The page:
May 10, 2021

Maori News & Indigenous Views

The power of Maori protest saves Tongariro

3 min read

( Editor: perhaps if the organiser who spent so much time and energy on his “dream race”, first had a proper hui with the kaitiaki of Tongariro, he would have worked out a proper route. Cultural due diligence can go a long way Mr Hodder, sounds like u owe some big putea to your competitors, ana! Kia ora to Ngati Rangi!)

Original article in Stuff By MICHELLE COOKE)

A car race that winds through the country’s oldest national park has been cancelled after the local iwi called for people to sit on the road in protest of the event.

Ngati Rangi Trust executive manager Che Wilson said a car race was not the sort of event that the iwi wanted at Tongariro National Park, the world’s second-oldest national park and a UNESCO world heritage site.

Max Hodder, one of the organisers of this weekend’s Ohakune Giant 1000 race said the race was cancelled yesterday because the risk to the public’s safety was now too great for it to go ahead.

He was bitterly disappointed that his “dream race” had been called off and said the organisers had lost thousands of dollars, and the cancellation would be a “huge loss for the town”.

“We’ve got some very angry competitors out there. It’s very costly for us, we’ve had to give everybody money back.”

Hodder called off the race after Ngati Rangi put out a call in the local paper for people to protest against the event by sitting on the road and having a picnic.

“The police are concerned that if they get there and sit down on the road then they don’t have the resources to remove them.”

Thirty competitors from all over the country planned to travel to Ohakune for the race, which ran last year for the first time.

The race was to start at the Ohakune township before ascending the Turoa Ski Area access road. It incorporated 113 corners and cars would climb 1000 metres in 17 kilometres.

“It’s the challenge of that particular road – there aren’t many places in the country where you can do that.”

Wilson said the iwi had suggested two alternative routes but the organisers “weren’t interested in looking at anything else”.

“For some reason we were willing to compromise but there was no compromise from the committee,” he said.

“People just wanted to take their gas-guzzling machines onto the mountain. It’s just boys and their toys.”

Wilson said the iwi opposed the race last year and also took issue with it this year, on several grounds.

There was a risk of accidents, which could lead to fires and destroy the 1000-year-old forest, and it meant no-one else had access to the road for several hours.

Ruapehu District Council approved the road closure on Saturday, from 8am to 5pm.

Hodder said he couldn’t understand why it was an issue for 30 cars to do two trips up the mountain when some days during the peak ski season up to 5000 vehicles used the road.

“It just doesn’t add up,” Hodder said.

But Wilson said that because it was a rally race it added to the risk.

“Also, a rally on a mountain road will encourage people to hoon up the mountain and that’s the last thing we want.

“This is our national park and an international icon.”

He said the picnic would still go ahead on Saturday “not to oppose the rally but to celebrate the mountain and the park.”

Ruapehu mayor Sue Morris said she had been “quite nervous” about the event because the organisers hadn’t planned it well and had only approached the council a month ago.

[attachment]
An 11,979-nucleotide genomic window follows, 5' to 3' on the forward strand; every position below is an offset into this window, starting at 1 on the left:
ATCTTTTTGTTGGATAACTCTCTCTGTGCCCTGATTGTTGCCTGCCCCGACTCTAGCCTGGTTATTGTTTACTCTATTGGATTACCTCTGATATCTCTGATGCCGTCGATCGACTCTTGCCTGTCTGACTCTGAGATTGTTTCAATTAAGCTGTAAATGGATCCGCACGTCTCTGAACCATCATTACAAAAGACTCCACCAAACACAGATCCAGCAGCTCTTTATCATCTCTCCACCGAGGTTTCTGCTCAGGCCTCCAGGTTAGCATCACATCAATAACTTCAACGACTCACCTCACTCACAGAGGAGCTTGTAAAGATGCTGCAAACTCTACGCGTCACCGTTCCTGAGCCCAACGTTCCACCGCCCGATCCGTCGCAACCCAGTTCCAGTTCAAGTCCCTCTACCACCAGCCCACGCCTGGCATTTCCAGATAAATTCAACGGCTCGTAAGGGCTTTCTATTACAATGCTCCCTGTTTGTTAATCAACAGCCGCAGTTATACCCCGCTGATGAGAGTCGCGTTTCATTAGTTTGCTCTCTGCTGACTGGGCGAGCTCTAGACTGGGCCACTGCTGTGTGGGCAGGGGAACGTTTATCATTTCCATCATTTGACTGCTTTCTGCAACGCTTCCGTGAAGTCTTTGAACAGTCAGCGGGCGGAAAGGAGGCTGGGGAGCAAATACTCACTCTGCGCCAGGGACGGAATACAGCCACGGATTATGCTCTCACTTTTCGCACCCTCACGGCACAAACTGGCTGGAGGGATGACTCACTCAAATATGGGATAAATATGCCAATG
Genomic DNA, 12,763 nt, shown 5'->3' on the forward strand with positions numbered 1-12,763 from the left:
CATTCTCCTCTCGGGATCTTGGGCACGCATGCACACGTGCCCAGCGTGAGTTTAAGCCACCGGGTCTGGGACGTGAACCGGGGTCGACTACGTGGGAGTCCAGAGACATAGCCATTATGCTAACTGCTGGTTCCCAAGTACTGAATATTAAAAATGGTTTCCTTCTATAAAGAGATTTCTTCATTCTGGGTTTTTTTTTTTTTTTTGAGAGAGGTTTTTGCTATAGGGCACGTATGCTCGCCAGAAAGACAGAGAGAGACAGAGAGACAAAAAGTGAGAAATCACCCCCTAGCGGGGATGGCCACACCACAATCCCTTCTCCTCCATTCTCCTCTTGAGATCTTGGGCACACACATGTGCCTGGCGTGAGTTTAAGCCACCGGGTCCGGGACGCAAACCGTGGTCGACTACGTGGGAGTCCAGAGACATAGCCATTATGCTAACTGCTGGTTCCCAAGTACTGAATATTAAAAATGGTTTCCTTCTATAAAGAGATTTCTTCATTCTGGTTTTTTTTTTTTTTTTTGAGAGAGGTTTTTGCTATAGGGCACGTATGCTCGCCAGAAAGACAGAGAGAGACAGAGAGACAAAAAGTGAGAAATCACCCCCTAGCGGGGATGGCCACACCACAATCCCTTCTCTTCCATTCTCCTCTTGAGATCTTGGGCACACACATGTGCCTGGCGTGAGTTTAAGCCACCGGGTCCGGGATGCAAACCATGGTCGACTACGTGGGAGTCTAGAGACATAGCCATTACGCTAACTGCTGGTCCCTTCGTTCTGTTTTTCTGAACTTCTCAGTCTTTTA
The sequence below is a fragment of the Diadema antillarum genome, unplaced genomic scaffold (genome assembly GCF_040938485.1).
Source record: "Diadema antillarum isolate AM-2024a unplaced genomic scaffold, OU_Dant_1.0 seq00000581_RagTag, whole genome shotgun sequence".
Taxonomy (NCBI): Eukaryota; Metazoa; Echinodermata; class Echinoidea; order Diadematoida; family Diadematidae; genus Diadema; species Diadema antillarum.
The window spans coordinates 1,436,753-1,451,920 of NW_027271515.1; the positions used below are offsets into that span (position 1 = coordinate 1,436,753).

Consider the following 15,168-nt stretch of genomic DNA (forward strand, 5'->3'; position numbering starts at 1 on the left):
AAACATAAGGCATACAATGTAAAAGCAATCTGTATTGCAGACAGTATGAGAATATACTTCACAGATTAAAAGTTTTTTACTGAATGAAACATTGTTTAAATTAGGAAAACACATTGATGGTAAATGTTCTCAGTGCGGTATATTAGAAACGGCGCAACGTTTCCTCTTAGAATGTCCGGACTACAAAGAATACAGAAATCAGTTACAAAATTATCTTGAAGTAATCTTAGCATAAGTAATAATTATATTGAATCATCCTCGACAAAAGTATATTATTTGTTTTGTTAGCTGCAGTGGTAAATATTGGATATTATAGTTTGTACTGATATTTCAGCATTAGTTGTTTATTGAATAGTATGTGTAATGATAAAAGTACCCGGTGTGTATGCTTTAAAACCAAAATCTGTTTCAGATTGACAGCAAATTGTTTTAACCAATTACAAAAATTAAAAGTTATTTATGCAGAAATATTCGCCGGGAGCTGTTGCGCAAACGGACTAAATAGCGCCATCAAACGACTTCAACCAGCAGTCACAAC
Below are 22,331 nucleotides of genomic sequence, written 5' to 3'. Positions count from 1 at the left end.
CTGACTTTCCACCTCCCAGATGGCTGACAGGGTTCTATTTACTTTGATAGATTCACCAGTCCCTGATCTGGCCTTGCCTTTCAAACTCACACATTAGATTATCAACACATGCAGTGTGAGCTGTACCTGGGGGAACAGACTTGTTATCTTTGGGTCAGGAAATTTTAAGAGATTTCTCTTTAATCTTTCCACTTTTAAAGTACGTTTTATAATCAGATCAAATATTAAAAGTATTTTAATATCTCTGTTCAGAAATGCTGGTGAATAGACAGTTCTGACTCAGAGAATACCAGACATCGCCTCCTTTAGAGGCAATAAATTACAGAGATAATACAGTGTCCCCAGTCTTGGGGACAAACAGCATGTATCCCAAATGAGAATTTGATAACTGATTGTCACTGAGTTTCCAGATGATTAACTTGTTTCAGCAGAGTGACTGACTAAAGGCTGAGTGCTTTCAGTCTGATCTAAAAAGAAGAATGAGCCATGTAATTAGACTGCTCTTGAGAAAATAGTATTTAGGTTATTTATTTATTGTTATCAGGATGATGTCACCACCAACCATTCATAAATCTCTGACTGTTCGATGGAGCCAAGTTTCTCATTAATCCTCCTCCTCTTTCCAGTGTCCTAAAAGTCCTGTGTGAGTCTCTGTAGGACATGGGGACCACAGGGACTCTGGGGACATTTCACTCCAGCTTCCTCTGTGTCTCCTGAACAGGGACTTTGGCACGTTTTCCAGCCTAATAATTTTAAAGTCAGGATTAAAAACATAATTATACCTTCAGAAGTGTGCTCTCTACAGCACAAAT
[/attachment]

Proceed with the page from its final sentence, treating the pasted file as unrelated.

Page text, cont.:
However, the council did approve the road closure and agreed yesterday that the event could go ahead, but would have to find a different route next year.

– Stuff


6 thoughts on “The power of Maori protest saves Tongariro

  1. I love the Sport, love rally driving..always will but there’s a time & place for that. But this particular place is Sacred & it’s about time everyone understood that! Whether 5000 cars use that road or not in comparison to the 30 cars & Yes it would be good to bring money in etc.. But moneys nothing when it comes the Sacred:) & the Council couldn’t careless!!

  2. I reckon thats half the problem with the nation – too busy fulfiling the dreams of the arrogant – all for what?? to MAKE MONEY!!! How about getting back to a reality check and poring money into HOUSING for Families, Food productions – food produced in NZ is for NZers 1st!!
    QUOTE from above:
    MAX HODDER says: He was bitterly disappointed that his dream race had been called off and said the organisers had lost thousands of dollars, and the cancellation would be a huge loss for the town.

  3. How would 30 cars compare with up to 5000? Tourist who cant drive on snow and ice would be far more of a risk than professional drivers….. Isn’t it an exciting spectacle? Doesn’t it bring money into the region for all? Not just the organizers? 30 Cars cant make them much money…. I understand the concerns but I still go out in the rain even being at risk of getting struck by lightning…. I believe the Iwi should reconsider in the face of the economic benefit for all…. Do the Iwi own businesses that may profit from this event?

  4. This outcome restores my faith in the power of protest and wwhat it can achieve and to remain focussed on true values and not the dollar. I applaud the stance of Che Wilson and the people of Ngati Rangi. Kia kaha koutou

  5. when are you stupid stupid people going to listen to Maori …. they are a race that do things to look after everyone’s interest instead of the evil dollar that some people just can not seem to have enough of and just continue to want want and take take. Councils’ are no better off – they need to acknowledge the people of the land who know better than any one. Kia ora to Che Wilson



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